Back in early December, in the 15th minute of a 3–1 Champions League win over CSKA Moscow at Wembley, Tottenham midfielder Dele Alli sailed a near-miss over the crossbar. And that might’ve been just fine with CSKA winger Zoran Tosic, except that chip was right after a stoppage, when most players would’ve simply softballed it back to the goalkeeper. Tosic, fists clenched, got centimeters from Alli’s face in an effort to better suss out exactly what the 20-year-old England international’s problem was. Tottenham manager Mauricio Pochettino provided a rather serviceable answer after the game: “Dele Alli is Dele Alli because he’s a little bit naughty.” Shaking off how funny the word “naughty” is in the context of grown-ups doing stuff that is not sex, one reporter asked Pochettino if Alli — who promised he wasn’t trying to score, honest — plays better with “a devil on his shoulder.” The answer was yes — “Yes, yes, yes,” in fact — which kind of ties it all together. “Dele, dive in the box,” the little devil says. “Go on, Dele, ruin their day.”
Actually, come to think of it, Pochettino nailed the verbiage. This is sex.
On Wednesday, Chelsea went to White Hart Lane in search of their 14th win in a row, which would’ve snatched the single-season record for most consecutive Premier League victories from the Sega-sponsored, Sol Campbell–infused 2001–02 rendition of Arsène Wenger’s Arsenal. They also went in search of three points, which would’ve put them eight points clear at the top of the table — safely out of a surging Liverpool’s reach — and well on the path to hoisting the trophy in May. But none of those things happened, because Dele Alli.
When a fraught first half evocative of the slugfest at Stamford Bridge last May sizzled down to stoppage time, Christian Eriksen sucked in Gary Cahill, stretching Chelsea’s back three too thin. Alli was lurking near the penalty spot and then darted into the 6-yard box, catching Victor Moses in no-man’s-land. And by the time César Azpilicueta realized the right place to be was in fact, not clutching at the hem of Harry Kane’s garment, death was already upon him. Tracking Dele continued to be like grabbing hold of smoke for Chelsea’s back line, and it happened the exact same way in the second half. Only the second Dele header left Thibaut Courtois awkwardly astride the post in midair, and Moses and Azpi in each others’ embrace, probably thinking about where to go from here.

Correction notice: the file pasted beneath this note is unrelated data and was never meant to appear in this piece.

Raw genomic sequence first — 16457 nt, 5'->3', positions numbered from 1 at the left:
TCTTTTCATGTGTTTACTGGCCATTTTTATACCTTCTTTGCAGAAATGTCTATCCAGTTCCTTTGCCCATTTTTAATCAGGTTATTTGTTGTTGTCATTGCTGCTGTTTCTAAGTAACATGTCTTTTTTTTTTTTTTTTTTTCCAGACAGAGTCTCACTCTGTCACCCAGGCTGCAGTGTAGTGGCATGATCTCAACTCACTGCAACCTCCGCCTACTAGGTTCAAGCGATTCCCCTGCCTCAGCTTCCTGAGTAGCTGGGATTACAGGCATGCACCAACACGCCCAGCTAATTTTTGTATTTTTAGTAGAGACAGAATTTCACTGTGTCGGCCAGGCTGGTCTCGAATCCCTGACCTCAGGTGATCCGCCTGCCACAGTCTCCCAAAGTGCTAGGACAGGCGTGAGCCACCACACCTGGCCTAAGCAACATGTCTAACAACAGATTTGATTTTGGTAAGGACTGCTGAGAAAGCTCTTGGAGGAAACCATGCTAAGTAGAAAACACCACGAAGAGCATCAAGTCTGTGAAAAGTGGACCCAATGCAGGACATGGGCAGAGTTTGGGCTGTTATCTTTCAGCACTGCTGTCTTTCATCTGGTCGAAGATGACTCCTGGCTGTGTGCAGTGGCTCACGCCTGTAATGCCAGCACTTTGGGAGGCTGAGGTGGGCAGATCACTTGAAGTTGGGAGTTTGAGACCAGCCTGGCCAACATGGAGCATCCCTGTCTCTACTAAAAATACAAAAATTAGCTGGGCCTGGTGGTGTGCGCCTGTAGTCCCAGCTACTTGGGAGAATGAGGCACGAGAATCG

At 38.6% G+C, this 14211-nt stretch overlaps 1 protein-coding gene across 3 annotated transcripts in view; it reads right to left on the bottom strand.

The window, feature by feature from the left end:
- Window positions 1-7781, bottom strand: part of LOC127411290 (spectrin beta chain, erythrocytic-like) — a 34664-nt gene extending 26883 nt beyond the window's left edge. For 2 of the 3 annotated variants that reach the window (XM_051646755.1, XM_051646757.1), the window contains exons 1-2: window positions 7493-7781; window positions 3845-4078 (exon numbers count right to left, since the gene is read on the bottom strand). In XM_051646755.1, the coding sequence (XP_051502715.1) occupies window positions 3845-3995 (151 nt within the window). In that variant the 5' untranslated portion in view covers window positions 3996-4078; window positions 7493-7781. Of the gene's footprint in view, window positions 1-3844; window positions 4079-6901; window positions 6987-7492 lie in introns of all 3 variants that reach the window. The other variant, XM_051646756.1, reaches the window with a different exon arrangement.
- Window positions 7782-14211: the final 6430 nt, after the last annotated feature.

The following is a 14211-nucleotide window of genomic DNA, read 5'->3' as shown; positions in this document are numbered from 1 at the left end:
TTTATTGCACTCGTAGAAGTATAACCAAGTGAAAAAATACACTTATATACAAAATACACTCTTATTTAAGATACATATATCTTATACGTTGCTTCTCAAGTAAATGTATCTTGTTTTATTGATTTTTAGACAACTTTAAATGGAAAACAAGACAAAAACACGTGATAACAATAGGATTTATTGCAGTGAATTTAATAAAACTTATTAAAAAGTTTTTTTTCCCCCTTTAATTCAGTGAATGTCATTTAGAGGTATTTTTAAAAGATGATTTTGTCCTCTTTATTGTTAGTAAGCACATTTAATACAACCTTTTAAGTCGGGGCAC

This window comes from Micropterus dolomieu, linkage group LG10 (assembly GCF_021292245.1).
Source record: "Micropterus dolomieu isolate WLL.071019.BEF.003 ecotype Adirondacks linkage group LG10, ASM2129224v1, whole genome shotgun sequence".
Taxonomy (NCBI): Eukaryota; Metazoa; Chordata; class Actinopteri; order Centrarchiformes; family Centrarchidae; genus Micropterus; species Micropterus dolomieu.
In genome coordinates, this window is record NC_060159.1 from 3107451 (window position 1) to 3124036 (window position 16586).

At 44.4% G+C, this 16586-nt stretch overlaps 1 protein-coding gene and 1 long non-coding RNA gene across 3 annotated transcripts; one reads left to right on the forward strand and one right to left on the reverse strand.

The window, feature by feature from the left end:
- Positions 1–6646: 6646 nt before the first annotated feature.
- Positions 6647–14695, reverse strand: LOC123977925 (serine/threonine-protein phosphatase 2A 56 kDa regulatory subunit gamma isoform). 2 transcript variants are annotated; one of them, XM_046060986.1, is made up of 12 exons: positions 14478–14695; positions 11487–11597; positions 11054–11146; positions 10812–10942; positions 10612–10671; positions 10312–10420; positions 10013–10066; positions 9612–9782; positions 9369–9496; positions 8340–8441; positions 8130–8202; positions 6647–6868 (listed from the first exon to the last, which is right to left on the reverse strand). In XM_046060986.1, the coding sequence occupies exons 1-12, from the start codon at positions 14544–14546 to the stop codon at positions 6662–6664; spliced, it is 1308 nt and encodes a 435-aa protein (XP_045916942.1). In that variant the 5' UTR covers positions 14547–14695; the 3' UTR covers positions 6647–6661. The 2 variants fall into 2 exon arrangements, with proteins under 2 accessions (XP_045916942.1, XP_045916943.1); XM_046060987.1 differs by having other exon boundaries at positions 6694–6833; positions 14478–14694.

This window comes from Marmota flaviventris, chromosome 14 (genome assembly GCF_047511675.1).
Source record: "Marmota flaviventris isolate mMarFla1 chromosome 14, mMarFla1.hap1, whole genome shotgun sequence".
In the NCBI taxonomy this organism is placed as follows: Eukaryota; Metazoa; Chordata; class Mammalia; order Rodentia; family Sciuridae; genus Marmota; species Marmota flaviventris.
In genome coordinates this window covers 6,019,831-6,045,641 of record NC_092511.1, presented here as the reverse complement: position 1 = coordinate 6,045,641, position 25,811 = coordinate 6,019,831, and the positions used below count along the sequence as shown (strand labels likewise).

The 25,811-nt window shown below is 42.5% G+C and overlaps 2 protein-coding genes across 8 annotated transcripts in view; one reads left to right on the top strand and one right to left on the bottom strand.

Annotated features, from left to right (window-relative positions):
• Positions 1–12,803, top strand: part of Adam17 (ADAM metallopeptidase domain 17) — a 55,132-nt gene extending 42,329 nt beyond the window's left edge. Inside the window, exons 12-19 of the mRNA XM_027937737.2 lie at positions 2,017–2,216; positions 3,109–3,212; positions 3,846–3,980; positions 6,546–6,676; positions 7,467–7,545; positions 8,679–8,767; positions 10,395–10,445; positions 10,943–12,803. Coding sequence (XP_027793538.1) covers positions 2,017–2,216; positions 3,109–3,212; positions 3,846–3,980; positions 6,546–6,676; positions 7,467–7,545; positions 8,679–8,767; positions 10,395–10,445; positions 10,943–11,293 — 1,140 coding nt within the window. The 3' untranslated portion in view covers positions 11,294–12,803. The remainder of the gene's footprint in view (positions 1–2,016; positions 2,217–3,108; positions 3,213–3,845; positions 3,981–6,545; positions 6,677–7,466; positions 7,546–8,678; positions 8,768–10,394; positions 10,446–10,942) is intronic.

As an aside: Dele’s two goals were Tottenham’s only two shots on target. Really.
I have to, by law, heed against getting excited over a 2–0 win over the league leaders in January because Tottenham hasn’t won the EPL since 1961, so irrespective of current promise, history portends this season coming to a Spursy end. “Spursy” here meaning “fleeting happiness sure to result in brutal, agonizing failure.” You are, however, encouraged to absolutely lose your shit over Dele’s present run of form.
If you would like numbers, here are some numbers for you: With those two headed goals on either side of the halftime interval against the Blues, the Tottenham midfielder netted his third brace on the bounce. The first two came against Watford and Southampton. He’s scored seven goals in his past four games and 10 in total, equaling his goal tally from all of last season in only 19 Premier League appearances so far. His 20 goals since the start of the 2015 season are the most by any Premier League midfielder and the most of any player under the age of 23 across all the top five European Leagues in the same time frame. After Wednesday’s game, my colleague (fine, boss) Chris Ryan — whom I sometimes catch humming “Poor Scouser Tommy” to himself — said Dele looked like a young Steven Gerrard. Only it took Dele just 52 games to notch his 20th goal, and it took Gerrard 169.
What even is a “Steven Gerrard”?